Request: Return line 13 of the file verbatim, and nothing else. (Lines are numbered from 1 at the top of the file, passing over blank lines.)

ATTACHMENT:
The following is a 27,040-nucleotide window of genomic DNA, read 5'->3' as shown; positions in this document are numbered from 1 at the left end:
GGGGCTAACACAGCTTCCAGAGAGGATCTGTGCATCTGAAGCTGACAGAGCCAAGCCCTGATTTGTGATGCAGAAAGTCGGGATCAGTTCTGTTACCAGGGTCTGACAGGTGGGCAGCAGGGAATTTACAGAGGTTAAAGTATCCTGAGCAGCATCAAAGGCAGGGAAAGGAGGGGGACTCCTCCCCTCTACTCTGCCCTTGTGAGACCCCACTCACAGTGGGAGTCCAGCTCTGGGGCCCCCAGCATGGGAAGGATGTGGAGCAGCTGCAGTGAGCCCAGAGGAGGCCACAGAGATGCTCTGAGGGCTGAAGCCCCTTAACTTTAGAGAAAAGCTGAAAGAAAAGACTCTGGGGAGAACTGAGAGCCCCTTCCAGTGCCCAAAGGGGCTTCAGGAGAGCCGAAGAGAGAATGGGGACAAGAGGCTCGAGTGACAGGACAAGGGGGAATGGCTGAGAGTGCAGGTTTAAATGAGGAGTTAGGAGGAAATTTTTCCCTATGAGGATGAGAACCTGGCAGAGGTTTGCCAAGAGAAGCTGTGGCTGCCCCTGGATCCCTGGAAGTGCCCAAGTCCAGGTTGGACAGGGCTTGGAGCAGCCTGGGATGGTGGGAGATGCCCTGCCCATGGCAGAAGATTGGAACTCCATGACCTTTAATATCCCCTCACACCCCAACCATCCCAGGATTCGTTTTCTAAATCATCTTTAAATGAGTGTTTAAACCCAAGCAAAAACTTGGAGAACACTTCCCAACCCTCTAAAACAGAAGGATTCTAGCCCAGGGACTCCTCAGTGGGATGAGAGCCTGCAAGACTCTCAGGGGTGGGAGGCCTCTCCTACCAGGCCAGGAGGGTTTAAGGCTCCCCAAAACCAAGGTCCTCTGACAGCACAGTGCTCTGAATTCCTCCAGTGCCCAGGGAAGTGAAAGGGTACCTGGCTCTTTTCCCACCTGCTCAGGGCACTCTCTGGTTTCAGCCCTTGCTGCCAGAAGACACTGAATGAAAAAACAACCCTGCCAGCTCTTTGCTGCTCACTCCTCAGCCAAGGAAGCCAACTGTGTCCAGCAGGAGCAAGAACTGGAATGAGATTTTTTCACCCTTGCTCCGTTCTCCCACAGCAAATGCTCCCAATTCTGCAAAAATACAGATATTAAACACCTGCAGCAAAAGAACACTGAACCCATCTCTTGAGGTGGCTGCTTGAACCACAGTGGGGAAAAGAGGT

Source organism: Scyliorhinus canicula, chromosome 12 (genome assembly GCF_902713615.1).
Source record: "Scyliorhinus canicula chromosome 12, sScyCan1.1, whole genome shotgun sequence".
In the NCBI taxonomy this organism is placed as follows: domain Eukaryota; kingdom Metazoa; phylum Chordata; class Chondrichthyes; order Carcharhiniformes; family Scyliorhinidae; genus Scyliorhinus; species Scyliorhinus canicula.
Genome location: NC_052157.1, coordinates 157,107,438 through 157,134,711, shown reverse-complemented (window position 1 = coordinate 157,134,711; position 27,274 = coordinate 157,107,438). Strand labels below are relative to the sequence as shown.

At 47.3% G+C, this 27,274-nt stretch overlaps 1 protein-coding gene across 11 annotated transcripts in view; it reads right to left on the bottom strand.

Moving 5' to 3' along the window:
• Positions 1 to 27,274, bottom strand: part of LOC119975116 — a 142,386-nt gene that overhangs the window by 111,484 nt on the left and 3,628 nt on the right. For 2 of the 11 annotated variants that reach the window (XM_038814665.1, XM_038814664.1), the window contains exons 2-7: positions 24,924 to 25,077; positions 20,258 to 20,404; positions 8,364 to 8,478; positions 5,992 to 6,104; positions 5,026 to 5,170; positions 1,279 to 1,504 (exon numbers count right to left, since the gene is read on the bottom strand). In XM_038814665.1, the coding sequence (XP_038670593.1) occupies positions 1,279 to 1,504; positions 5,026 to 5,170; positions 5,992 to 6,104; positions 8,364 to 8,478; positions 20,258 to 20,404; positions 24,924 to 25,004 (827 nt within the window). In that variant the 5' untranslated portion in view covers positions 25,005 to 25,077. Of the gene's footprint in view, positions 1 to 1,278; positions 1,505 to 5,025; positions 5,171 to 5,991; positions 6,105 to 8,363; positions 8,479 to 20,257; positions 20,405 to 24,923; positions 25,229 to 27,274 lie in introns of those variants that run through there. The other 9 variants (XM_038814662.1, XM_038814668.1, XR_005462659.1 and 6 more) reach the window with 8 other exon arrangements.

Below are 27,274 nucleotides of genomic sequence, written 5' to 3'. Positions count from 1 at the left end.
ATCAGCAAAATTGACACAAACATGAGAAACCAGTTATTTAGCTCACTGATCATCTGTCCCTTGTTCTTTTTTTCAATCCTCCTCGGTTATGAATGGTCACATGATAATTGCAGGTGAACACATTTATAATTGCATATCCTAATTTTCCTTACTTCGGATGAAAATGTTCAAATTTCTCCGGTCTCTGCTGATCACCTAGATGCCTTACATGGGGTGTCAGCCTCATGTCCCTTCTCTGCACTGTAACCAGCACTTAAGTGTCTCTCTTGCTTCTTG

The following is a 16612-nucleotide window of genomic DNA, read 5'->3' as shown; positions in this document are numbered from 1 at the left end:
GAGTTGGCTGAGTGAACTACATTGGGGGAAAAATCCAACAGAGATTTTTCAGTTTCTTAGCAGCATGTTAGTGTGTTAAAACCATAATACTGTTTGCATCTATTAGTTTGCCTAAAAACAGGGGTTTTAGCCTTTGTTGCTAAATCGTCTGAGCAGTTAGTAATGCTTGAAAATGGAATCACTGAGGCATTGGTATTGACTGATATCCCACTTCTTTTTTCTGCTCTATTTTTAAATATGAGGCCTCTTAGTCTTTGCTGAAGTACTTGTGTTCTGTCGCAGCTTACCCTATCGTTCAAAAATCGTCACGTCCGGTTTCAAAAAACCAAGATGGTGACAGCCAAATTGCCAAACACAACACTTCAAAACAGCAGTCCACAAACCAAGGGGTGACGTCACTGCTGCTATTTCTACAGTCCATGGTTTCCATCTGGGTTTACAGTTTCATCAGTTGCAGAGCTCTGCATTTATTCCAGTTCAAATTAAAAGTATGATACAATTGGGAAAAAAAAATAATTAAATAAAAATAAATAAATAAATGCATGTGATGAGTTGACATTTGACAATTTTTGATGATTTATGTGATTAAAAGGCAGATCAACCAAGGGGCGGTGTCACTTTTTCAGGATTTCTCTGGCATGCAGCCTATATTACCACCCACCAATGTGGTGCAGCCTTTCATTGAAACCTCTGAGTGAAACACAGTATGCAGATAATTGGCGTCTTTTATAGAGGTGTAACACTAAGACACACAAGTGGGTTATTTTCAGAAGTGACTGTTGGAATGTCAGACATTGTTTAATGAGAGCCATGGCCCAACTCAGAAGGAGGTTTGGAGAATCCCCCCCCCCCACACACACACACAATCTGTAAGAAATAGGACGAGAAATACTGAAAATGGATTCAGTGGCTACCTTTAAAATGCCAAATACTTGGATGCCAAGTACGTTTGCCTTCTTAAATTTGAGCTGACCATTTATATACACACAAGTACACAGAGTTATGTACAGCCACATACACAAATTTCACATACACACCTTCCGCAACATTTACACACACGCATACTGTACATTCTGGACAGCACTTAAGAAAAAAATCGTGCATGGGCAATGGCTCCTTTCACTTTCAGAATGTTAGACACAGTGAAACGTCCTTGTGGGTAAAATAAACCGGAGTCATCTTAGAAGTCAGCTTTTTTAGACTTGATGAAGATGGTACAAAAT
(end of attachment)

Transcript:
GAGTTGGCTGAGTGAACTACATTGGGGGAAAAATCCAACAGAGATTTTTCAGTTTCTTAGCAGCATGTTAGTGTGTTAAAACCATAATACTGTTTGCATCTATTAGTTTGCCTAAAAACAGGGGTTTTAGCCTTTGTTGCTAAATCGTCTGAGCAGTTAGTAATGCTTGAAAATGGAATCACTGAGGCATTGGTATTGACTGATATCCCACTTCTTTTTTCTGCTCTATTTTTAAATATGAGGCCTCTTAGTCTTTGCTGAAGTACTTGTGTTCTGTCGCAGCTTACCCTATCGTTCAAAAATCGTCACGTCCGGTTTCAAAAAACCAAGATGGTGACAGCCAAATTGCCAAACACAACACTTCAAAACAGCAGTCCACAAACCAAGGGGTGACGTCACTGCTGCTATTTCTACAGTCCATGGTTTCCATCTGGGTTTACAGTTTCATCAGTTGCAGAGCTCTGCATTTATTCCAGTTCAAATTAAAAGTATGATACAATTGGGAAAAAAAAATAATTAAATAAAAATAAATAAATAAATGCATGTGATGAGTTGACATTTGACAATTTTTGATGATTTATGTGATTAAAAGGCAGATCAACCAAGGGGCGGTGTCACTTTTTCAGGATTTCTCTGGCATGCAGCCTATATTACCACCCACCAATGTGGTGCAGCCTTTCATTGAAACCTCTGAGTGAAACACAGTATGCAGATAATTGGCGTCTTTTATAGAGGTGTAACACTAAGACACACAAGTGGGTTATTTTCAGAAGTGACTGTTGGAATGTCAGACATTGTTTAATGAGAGCCATGGCCCAACTCAGAAGGAGGTTTGGAGAATCCCCCCCCCCCACACACACACACAATCTGTAAGAAATAGGACGAGAAATACTGAAAATGGATTCAGTGGCTACCTTTAAAATGCCAAATACTTGGATGCCAAGTACGTTTGCCTTCTTAAATTTGAGCTGACCATTTATATACACACAAGTACACAGAGTTATGTACAGCCACATACACAAATTTCACATACACACCTTCCGCAACATTTACACACACGCATACTGTACATTCTGGACAGCACTTAAGAAAAAAATCGTGCATGGGCAATGGCTCCTTTCACTTTCAGAATGTTAGACACAGTGAAACGTCCTTGTGGGTAAAATAAACCGGAGTCATCTTAGAAGTCAGCTTTTTTAGACTTGATGAAGATGGTACAAAAT